Morsella (2005) likes to focus on task demands and whether or not they are “penetrable“ to conscious operation. The difference between conscious and unconscious processes, he says, lies in the kinds of information that have to be taken into account in order to produce adaptive behavior. Motor acts in the typical free-will experiment are so simple they may not even need to be penetrable by consciousness. One could employ similar logic to assert that some conscious intentions are so simple they don‘t require a free-will trigger, but others so complex that they could not occur without it. More complex motor acts may require, for example, planning, which perhaps cannot be completed without some element of freely willed choices and decisions. In a Libet-type experiment, the motor act may be so simple that it can be performed with minimal free-will intent, which, lacking robustness, is poorly and slowly identified through introspection.
Morsella (2005) does seem to suggest that most of consciously initiated action is not freely willed. His supramodular interaction theory envisions choices and decisions to arise from dynamic interactions of multiple response systems. That is, these systems respond to contingencies to generate intent and motor command. In that sense, the over-all phenomena could be conscious and even willed, but not freely willed. This view, of course, raises the thorny issue of what is a free choice. Obviously, all choices can be influenced by prior learning. But what about choices for which there has been no relevant past expe-rience? When such choices are made consciously, they could satisfy a free-will criterion if the task were sufficiently novel and complicated. In high-speed conversation, for example, consciousness may be an essential mechanism for solving the problem of integrating processes in a largely parallel brain that must satisfy the demands of a skeletal-motor system (lips and tongue in this case) that can express intentions and corresponding actions only one at a time. In other words, you couldn‘t perform the speaking task without instantiating free will.
Zombians reject common-sense arguments. Yet, I have not seen anyone make the following point, which I believe to be irrefutable: In learning a new skill, such as playing the piano, there is no way the subconscious mind can control movements in the beginning, because it has no way of knowing what to do. Only the conscious mind can choose which keys to press because only it knows what should be done. If that is not free will, what is?
The free-will issue is more than an arcane scholarly argument. There are serious adverse social consequences to the zombian view. Positions become politicized. In a zombian world, people are more likely to be victims and less able to change maladaptive attitudes and behaviors. Thus, society and government must help them do what they cannot do for themselves. In a free-will world, people can choose to extricate themselves from misfortune.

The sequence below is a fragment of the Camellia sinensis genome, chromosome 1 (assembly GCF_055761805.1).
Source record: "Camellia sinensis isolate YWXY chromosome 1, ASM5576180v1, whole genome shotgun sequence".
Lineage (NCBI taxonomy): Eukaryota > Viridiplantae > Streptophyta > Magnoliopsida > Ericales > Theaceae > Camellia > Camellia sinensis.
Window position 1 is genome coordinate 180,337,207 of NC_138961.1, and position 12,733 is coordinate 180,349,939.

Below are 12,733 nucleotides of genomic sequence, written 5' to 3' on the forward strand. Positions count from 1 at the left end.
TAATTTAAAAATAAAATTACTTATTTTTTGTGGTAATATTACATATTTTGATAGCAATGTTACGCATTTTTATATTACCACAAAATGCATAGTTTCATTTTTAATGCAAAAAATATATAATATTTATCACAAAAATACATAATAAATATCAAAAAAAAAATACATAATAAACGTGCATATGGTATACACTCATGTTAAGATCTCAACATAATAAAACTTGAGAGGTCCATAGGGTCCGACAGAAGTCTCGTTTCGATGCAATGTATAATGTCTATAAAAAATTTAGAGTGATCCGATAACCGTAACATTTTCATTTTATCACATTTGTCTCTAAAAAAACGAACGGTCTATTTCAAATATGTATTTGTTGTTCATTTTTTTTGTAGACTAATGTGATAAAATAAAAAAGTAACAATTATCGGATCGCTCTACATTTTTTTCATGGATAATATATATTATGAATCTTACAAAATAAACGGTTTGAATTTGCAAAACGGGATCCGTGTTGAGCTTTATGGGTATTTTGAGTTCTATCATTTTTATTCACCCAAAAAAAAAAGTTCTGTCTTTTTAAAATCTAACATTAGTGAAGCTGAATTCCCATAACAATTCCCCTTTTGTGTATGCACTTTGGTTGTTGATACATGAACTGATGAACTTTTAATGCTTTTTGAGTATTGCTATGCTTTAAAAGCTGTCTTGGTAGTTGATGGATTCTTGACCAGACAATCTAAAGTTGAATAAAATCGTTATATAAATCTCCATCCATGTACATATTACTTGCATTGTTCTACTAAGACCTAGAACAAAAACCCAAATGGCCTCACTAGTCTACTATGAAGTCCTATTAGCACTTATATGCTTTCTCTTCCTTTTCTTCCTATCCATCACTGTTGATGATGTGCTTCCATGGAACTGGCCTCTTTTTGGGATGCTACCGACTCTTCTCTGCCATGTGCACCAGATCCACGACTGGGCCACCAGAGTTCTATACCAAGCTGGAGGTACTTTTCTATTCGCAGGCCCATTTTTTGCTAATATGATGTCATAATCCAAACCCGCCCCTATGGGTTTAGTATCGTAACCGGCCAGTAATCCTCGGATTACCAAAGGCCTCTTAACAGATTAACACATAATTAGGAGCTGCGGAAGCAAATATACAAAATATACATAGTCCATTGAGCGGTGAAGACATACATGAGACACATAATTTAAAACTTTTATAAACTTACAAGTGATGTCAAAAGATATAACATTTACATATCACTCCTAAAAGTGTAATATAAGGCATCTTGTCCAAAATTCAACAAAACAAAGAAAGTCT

This is not to advocate teleologically that free will exists because it is personally and socially adaptive. On the other hand, is it possible that free-will has great adaptive value and therefore evolved through natural selection forces? Evolutionary considerations should not be dismissed out of hand. Darwin could have made this point, but chose to reach an opposite conclusion.
If we have no free will, then there is not much we can do to improve ourselves or our plight in life. Or even if there are things that can be done to change us and our situations, the approach will surely have to be different if we can’t initiate the change by force of our free will. The government or schools or some other outside force must program our subconscious.
The argument is central to the issue of personal responsibility. To believe in the absence of free will creates an intolerable social nihilism. If there is no “I“ in charge, then there is no reason to demand or expect personal responsibility. All manner of bad brains and bad behavior can be excused. If we believe there is no free will, how can we defend our criminal justice system? If people cannot make choices freely, and if all their decisions emanate from subconscious processes, then how can we hold them responsible for unacceptable morals or behavior? Criminals should only be given punishment that reduces the likelihood of preventing further crime. The brain committed the crime. If we have no free will, it is inhumane to punish criminals or even terrorists. Indeed, the only justification for locking anybody up for misdeeds would be to protect society from further crime. Capital punishment has to be banned, as indeed it is in many parts of the world. In the minds of some, criminals are victims. It is true that exercise of personal responsibility is harder for some than others. To be sure, most murderers have been found to have a standard profile that includes childhood abuse, and some kind of neurological or psychiatric disorder (Gazzaniga, 1998). But many non-murderers have a similar profile. How can lack of free will explain such difference? The monstrous magnitude of zombian nihilism requires us to reject cavalier acceptance of research that purports to show that there is no free will.
The reality is that most people have brains that can learn social norms and choose socially appropriate behavior. Ignoring those norms is a choice. How can anyone seriously contend that people have no conscious preferences, that we are driven only by impulses and desires? How can anyone contend that all our impressions, beliefs, value systems, and preferences are not molded by conscious choice? How can anyone seriously argue a person is not responsible for criminal and evil behavior?